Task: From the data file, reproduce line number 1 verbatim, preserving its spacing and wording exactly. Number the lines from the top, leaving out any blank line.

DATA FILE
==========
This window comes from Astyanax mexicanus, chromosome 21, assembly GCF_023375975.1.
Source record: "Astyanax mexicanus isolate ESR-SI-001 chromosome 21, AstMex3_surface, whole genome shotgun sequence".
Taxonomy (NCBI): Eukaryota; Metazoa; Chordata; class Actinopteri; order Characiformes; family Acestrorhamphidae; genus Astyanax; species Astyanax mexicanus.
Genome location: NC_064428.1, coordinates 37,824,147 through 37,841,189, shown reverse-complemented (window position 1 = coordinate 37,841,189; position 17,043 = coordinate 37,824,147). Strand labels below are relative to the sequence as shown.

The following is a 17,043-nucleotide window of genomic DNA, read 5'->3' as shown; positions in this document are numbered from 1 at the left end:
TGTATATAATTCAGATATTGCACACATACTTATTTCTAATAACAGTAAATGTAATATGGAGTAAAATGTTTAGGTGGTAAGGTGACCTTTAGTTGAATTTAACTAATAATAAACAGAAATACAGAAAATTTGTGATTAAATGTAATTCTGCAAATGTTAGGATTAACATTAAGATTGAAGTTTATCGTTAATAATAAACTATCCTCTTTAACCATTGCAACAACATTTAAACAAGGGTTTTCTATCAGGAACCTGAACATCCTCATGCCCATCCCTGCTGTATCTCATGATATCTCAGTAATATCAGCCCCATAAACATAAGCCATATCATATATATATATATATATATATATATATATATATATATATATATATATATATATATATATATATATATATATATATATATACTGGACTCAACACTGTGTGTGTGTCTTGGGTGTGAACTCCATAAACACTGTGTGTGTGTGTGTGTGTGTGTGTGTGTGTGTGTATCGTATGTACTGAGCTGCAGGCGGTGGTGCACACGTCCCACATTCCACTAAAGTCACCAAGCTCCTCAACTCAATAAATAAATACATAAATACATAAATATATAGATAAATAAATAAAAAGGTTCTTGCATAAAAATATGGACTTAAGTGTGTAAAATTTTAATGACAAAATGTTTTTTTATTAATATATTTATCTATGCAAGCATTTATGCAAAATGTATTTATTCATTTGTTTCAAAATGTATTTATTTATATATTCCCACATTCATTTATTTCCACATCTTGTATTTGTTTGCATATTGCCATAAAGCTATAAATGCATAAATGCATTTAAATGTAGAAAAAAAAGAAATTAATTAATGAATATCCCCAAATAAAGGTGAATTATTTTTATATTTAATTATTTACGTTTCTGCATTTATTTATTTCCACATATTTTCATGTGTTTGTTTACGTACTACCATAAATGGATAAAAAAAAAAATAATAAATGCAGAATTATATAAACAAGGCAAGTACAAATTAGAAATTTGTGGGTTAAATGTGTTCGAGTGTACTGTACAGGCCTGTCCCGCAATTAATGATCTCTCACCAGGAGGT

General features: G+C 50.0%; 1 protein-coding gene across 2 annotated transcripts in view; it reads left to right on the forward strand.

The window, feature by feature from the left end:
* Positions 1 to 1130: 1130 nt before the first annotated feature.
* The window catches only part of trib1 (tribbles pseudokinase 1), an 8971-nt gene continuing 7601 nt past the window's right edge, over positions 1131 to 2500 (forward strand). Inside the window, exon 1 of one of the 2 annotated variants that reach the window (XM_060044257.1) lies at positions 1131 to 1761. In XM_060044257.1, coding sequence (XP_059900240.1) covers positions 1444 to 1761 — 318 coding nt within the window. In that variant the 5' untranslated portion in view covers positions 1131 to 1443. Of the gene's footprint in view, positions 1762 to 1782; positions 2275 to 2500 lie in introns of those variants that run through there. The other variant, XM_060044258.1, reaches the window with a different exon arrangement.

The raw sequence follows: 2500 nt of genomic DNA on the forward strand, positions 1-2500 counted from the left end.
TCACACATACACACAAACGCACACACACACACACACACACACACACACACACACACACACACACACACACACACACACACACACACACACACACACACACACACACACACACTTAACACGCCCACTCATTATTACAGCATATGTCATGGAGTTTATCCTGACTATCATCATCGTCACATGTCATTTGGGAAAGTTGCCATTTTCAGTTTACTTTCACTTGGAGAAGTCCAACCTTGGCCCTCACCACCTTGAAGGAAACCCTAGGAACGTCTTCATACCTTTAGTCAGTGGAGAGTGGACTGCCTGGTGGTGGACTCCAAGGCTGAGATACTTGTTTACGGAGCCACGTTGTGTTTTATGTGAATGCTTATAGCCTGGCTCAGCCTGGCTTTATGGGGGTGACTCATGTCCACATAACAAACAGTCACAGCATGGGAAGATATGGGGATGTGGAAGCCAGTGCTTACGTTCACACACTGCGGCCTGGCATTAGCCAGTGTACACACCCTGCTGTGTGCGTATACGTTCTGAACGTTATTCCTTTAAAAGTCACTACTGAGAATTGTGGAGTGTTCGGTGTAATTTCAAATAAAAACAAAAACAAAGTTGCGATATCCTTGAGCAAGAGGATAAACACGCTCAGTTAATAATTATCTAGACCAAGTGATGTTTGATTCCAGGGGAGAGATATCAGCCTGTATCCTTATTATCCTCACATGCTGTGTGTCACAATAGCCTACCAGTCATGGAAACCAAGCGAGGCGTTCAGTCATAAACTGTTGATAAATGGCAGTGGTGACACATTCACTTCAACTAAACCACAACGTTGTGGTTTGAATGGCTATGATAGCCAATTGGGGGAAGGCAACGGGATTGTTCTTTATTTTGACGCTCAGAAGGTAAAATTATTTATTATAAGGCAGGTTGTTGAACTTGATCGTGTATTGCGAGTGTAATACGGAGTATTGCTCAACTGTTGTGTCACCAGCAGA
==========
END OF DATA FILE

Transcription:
This window comes from Astyanax mexicanus, chromosome 21, assembly GCF_023375975.1.